Regardless of the underlying architecture, if it's ordered, managed and maintained as a single system then I don't see the problem. I suppose if it's that simple EMC could just strap a few DD boxes together. It's not like this system has just launched either, it appears to be the fact that this new catalyst API has allowed HP to leapfrog EMC's highest performing, and just launched DD box, by a very wide margin that seems to be the issue.
I work for IBM.
We make dedupe products as well, although reading the Register you'd never know it.
We'll just sit back and watch these two marginal players (HP and Sepaton) knock each other about and while they're busy chipping their credibility to pieces in public we'll concentrate on beating the real enterprise competition - ie EMC/DD.
HP had a big storage event in Las Vegas last week and made some dedupe claims. Sepaton had its own dedupe news last week, so it seems reasonable enough to cover both companies (and EMC's rejoinder to HP here).
We'll be sure to pick up on EMC, IBM when they have news to share with world.
"....We make dedupe products as well...." Oh, is that a storage product you actually make for yourself, or just another one you badge from NetApp?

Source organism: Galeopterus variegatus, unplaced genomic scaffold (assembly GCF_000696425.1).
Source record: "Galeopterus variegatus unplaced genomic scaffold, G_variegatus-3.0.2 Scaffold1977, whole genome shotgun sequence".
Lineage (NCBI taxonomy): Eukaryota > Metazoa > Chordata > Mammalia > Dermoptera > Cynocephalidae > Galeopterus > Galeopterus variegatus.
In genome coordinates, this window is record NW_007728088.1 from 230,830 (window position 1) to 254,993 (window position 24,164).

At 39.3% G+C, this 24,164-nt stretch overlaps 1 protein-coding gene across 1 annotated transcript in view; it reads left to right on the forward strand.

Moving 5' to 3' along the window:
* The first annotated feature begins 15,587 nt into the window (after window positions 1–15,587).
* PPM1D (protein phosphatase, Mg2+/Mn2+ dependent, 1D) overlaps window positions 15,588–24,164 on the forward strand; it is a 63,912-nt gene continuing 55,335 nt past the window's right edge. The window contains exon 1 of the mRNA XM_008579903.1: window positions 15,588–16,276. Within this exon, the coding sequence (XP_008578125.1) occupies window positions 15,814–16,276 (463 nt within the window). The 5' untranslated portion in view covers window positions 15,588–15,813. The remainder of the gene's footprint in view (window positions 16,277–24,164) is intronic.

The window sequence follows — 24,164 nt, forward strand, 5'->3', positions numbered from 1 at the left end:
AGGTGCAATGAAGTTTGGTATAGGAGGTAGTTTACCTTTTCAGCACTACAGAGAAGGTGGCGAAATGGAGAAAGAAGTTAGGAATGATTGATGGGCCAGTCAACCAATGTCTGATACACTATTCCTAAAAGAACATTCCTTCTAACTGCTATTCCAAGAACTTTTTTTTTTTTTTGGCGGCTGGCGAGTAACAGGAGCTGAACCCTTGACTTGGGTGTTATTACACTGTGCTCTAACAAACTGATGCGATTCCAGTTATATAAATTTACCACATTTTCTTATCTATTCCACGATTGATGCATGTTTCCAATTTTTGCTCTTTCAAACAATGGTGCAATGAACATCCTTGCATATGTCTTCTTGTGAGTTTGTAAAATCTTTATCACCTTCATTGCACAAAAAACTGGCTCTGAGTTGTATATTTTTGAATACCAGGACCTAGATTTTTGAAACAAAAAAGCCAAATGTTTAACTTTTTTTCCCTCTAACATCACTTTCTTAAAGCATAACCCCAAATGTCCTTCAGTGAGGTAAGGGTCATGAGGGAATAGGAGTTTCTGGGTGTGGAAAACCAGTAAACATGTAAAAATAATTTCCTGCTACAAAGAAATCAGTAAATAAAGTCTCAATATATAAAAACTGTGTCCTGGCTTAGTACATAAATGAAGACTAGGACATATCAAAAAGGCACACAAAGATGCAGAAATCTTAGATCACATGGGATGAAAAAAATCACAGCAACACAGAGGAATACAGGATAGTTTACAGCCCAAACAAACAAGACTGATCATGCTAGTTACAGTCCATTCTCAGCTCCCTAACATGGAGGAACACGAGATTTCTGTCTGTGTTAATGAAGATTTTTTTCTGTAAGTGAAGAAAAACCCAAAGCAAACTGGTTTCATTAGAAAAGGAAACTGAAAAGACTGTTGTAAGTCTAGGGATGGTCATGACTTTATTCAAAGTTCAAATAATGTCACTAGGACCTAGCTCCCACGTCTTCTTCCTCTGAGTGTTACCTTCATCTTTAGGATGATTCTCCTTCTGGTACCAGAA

"....We'll just sit back and watch....." I doubt anyone in IBM's storage division is sitting back at all, they're all busy running round tryng to find a way to spin the news that their marketshare has declined again, and NetApp have overtaken them for the number two spot (http://www.theregister.co.uk/2012/06/08/idc_storage_tracker_q1_2012/). And that's still including the external storage that is really just badged NetApp products.
Have to wonder where IBM comes in the disk storage stakes when hp is allowed to count its NAS and Lefthand systems, which are not counted as external storage by IDC as they are server-based....
It looks like Sepaton don't understand some of the fundamental operations of the StorOnce. You shouldn't multiplex data into a StorOnce because it screws with the dedupe algorithm. This is because the device is smart enough to identify data types and adapt to them, if you're multiplexing data into it, it's not as efficient at learning your data. Now, this isn't actually a problem as you can present loads of virtual tape drives to your software and allow this to make up for the bandwidth lost. HP even advise you to make a separate virtual tape library - effectively a dedupe domain - for each datatype you backup, for maximum dedupe efficiency.